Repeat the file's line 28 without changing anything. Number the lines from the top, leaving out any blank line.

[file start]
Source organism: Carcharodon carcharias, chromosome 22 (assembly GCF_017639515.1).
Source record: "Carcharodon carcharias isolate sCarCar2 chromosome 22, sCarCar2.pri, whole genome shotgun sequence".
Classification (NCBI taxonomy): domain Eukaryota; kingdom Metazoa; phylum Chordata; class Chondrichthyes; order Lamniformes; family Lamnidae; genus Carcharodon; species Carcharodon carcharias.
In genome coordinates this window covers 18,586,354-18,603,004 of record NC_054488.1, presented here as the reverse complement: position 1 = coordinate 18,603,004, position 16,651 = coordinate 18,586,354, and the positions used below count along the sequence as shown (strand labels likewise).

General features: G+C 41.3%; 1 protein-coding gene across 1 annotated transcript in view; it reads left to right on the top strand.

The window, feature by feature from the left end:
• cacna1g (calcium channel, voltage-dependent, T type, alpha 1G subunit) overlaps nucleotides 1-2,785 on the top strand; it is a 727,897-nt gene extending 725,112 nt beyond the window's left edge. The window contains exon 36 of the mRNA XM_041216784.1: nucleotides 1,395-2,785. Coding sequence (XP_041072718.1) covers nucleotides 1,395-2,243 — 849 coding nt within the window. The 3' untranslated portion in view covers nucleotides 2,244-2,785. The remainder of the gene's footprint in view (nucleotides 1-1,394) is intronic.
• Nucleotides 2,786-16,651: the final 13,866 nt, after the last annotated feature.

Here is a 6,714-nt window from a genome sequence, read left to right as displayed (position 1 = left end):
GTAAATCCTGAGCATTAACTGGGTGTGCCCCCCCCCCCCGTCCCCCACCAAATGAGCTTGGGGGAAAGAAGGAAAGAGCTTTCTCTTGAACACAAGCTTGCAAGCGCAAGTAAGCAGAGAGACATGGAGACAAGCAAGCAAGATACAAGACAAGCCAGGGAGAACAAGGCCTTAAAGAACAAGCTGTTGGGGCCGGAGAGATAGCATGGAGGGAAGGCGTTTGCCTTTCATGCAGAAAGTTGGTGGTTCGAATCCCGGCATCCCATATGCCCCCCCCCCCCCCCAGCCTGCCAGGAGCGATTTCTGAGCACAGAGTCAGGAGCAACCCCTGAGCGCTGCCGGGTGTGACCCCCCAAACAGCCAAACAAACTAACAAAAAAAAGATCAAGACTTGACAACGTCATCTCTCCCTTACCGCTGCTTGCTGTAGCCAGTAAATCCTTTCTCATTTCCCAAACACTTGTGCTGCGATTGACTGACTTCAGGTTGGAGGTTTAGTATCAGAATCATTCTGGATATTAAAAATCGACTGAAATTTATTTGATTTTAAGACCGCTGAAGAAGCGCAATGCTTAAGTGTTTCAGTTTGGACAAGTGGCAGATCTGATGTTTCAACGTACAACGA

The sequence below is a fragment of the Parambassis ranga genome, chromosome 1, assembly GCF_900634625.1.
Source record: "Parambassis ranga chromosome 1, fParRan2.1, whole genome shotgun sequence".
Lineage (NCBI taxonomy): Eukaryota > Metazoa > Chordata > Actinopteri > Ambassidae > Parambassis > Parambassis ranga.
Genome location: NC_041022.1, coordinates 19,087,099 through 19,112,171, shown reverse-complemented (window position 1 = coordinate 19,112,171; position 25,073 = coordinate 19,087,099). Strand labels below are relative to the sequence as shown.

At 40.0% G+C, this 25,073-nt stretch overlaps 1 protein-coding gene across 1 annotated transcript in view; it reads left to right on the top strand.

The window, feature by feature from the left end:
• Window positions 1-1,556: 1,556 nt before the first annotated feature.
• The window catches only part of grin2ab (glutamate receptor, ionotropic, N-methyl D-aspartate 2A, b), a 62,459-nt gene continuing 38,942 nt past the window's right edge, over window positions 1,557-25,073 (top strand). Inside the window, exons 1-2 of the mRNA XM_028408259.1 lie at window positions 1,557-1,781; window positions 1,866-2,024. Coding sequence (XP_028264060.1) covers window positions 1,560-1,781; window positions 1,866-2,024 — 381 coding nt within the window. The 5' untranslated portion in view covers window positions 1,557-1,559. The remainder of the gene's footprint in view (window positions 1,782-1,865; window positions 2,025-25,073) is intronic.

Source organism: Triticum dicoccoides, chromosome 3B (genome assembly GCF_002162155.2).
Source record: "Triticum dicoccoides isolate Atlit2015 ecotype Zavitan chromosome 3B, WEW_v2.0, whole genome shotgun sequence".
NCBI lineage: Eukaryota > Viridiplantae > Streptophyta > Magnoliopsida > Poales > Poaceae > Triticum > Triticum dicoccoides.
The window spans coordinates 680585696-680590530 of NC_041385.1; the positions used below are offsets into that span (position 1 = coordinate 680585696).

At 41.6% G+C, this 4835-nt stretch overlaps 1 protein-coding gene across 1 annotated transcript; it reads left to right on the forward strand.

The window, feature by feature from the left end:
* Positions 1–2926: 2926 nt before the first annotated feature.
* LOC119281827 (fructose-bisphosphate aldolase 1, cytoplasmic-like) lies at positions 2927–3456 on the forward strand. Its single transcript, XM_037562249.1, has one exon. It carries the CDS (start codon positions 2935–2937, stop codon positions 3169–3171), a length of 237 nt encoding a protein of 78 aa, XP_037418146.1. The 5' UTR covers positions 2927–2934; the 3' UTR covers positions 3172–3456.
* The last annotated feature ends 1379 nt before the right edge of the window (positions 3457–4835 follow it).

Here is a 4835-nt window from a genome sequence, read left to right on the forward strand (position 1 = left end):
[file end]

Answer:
Here is a 4835-nt window from a genome sequence, read left to right on the forward strand (position 1 = left end):